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Transcending Fear

Wilderness Experiences Unlimited Is in the Confidence Business

Wilderness Experiences  Unlimited

Wilderness Experiences

Imagine your child donning a full-body harness and helmet, climbing to the top of a 35-foot wall and rappelling down it; trekking into the woods and learning to track animals; or sitting around a campfire and listening to Native American stories.

These and other adventures, such as kayaking, which take place during the summer camp run by Wilderness Experiences Unlimited in Southwick, are structured to help young people build confidence, self-esteem, and pride in achievement, all while enabling them to gain an appreciation for the outdoors.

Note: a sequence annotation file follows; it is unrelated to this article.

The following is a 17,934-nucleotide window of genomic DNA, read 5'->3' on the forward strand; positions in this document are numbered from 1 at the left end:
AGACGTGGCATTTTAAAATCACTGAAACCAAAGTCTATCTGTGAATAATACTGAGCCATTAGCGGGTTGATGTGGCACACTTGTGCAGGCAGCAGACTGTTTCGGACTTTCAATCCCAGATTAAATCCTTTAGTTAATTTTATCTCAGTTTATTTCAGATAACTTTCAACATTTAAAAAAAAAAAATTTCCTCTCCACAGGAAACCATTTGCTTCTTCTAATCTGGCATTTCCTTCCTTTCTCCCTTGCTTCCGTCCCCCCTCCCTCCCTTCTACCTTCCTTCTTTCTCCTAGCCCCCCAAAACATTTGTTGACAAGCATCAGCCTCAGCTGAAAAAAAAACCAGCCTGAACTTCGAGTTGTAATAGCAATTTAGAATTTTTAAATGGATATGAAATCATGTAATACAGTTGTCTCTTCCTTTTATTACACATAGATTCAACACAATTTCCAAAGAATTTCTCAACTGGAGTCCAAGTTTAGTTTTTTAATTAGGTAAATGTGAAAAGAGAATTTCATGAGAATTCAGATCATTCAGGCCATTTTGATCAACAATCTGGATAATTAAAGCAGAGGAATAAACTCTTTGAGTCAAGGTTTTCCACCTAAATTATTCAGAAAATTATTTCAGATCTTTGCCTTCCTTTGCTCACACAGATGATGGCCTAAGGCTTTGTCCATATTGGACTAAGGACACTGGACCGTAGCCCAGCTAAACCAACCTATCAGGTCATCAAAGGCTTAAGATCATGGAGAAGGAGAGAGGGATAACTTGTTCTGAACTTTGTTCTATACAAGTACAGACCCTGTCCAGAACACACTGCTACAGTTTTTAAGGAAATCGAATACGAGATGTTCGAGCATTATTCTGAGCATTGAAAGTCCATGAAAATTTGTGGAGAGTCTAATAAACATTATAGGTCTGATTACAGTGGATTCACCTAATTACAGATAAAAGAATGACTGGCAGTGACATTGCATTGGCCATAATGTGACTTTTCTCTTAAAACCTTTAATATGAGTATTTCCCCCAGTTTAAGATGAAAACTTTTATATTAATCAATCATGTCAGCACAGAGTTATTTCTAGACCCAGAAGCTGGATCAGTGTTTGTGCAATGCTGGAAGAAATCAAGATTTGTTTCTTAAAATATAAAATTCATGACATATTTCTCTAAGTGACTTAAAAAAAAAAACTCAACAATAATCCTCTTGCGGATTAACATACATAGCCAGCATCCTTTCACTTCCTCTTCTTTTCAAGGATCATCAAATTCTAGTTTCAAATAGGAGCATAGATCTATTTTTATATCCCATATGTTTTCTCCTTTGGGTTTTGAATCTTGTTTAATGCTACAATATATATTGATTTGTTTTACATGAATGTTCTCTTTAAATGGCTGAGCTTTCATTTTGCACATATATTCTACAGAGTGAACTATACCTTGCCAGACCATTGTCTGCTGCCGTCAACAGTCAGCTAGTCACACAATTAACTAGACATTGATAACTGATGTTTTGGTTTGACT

“Our youth group adventures are designed to be safe, exciting, educational, and most of all, fun. It is never too early or too late to instill a sense of respect and wonder for the natural environment in children,” said T. Scott Cook, who founded the business 34 years ago. “We use adventure sports as a carrot to get kids outdoors.”

However, the offerings at Wilderness Experiences also extend to adults who want to embark on adventurous vacations.

They can learn to scuba dive in Southwick, then use their newfound skill on a trip to the Cayman Islands or Florida. Or they can choose an exotic destination such as Africa, where they can interact with orphaned animals in the wild that are being rehabilitated, and enjoy other excursions as they make memories that will last a lifetime.

Cook, who says outdoor play requires skills and knowledge, has written a book titled Outdoor Leadership: the Noble Gift.

“Play is a value-added necessity in life; it’s fun to have fun, but you have to know how,” he said, quoting Dr. Seuss and adding that he believes people often forget that play is critical to living a balanced life.